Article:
Marc Shell

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Marc Shell, born 1947 in Montreal, is a Canadian literary critic, currently Irving Babbitt Professor of Comparative Literature and Professor of English at Harvard University.

"New Economic Criticism"[edit]

Shell is one of the forerunners, along with Jean-Joseph Goux and others, of the literary-critical movement that has been dubbed 'New Economic Criticism.' His contributions to the study of relations between linguistic and literary economies are encompassed in several influential books, including

Forthcoming works in this area include the following:

Other Areas of Research[edit]

Nationalism and kinship: Shell has also worked on issues of in a number of essays and books. Many are concerned with the European Renaissance. These include:

  • The End of Kinship: "Measure for Measure," Incest, and the Ideal of Universal Siblinghood (Stanford 1988).
  • Children of the Earth: Literature, Politics, and Nationhood (Oxford 1993).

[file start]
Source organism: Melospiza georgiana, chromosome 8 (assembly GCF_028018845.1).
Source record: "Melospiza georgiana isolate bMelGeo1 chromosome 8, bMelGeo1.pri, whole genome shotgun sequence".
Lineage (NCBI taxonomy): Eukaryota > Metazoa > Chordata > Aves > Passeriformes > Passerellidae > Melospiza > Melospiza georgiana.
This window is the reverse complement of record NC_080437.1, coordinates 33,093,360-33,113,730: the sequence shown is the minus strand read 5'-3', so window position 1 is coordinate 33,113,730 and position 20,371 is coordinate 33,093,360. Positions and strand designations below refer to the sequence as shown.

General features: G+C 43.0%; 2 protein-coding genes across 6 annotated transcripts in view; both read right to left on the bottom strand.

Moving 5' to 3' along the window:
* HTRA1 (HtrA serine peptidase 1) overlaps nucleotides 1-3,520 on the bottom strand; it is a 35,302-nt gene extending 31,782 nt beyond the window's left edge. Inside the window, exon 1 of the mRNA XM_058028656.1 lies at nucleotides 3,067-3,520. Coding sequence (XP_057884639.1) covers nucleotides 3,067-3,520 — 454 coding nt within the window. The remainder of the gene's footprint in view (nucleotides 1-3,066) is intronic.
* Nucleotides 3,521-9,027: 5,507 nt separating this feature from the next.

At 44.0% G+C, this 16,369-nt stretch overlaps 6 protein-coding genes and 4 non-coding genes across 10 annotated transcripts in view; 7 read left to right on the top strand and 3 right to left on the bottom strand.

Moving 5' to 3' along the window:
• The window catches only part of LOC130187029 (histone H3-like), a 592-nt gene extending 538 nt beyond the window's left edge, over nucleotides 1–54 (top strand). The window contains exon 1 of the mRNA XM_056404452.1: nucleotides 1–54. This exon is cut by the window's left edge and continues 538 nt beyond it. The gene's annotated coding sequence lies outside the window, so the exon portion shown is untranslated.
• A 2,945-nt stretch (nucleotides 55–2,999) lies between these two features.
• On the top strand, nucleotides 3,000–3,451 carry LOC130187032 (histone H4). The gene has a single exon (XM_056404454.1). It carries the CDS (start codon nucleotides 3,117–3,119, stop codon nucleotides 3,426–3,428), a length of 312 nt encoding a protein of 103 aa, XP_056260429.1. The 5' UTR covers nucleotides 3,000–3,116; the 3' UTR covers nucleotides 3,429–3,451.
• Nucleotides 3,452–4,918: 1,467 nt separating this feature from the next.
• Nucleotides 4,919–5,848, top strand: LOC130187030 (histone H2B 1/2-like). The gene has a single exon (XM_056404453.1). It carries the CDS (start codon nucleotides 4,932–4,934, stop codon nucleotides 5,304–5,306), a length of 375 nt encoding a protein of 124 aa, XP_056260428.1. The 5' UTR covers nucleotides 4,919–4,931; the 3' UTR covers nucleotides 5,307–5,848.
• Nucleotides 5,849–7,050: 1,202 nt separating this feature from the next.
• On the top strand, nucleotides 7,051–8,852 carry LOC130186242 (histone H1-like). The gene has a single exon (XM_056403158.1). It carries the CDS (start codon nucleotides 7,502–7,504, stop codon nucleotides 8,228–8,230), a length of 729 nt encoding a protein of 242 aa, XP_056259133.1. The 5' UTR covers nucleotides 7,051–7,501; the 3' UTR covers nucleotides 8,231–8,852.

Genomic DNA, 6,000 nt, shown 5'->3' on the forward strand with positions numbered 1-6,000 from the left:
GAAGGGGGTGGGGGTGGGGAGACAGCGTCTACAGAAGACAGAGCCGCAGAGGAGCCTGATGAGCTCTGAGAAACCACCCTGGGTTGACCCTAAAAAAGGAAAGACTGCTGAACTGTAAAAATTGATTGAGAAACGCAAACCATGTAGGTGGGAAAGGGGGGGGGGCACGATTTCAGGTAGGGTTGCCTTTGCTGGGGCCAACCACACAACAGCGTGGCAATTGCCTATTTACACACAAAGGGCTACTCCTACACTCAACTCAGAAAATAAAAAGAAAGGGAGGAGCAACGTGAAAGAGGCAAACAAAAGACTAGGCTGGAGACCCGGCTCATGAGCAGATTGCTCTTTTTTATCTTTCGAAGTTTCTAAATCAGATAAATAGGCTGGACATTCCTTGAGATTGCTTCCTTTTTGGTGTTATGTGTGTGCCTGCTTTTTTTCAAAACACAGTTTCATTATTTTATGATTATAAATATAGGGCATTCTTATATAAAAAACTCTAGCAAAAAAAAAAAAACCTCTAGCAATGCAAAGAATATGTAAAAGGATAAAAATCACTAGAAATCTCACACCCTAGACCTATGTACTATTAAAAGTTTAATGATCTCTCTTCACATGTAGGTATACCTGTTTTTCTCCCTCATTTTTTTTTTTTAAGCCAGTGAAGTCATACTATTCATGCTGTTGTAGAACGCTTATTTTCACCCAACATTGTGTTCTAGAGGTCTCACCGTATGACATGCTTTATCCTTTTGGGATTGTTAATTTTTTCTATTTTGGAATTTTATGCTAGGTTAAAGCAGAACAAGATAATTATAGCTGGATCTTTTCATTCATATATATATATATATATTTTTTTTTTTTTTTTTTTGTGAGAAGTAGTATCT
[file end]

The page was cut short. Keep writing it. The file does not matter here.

• Elizabeth's Glass: With "The Glass of the Sinful Soul" (1544) by Elizabeth I and "Epistle Dedicatory" and "Conclusion" (1548) by John Bale (Nebraska 1995).

Multilingualism: Shell is co-founder of Harvard's Longfellow Institute, which is devoted to the study of non-English American literatures. Relevant books about translation, language policy, and bilingualism include:

  • The Multilingual Anthology of American Literature (NYU ed. 2000).
  • American Babel: Literatures of the United States from Abnaki to Zuni (Harvard ed. 2002).

Disability studies: Shell's books in disability studies include works about paralysis and stuttering.

  • Polio and its Aftermath (Harvard 2005).
  • Stutter (Harvard 2006).

Canada and the United States: Shell's writings about Canada and the United States include:

  • French-Canadian / American Literary Relations (McGill French Canada Studies Centre 1968).
  • Grand Manan: or, A Short History of North America (McGill-Queens 2015 forthcoming).

Awards and degrees[edit]

Shell has received a MacArthur Fellowship. He studied at McGill University and Trinity College, Cambridge, and earned a B.A. from Stanford University and a Ph.D. from Yale University. Before going to Harvard, he taught at The State University of New York (Buffalo) and the University of Massachusetts (Amherst).

External links[edit]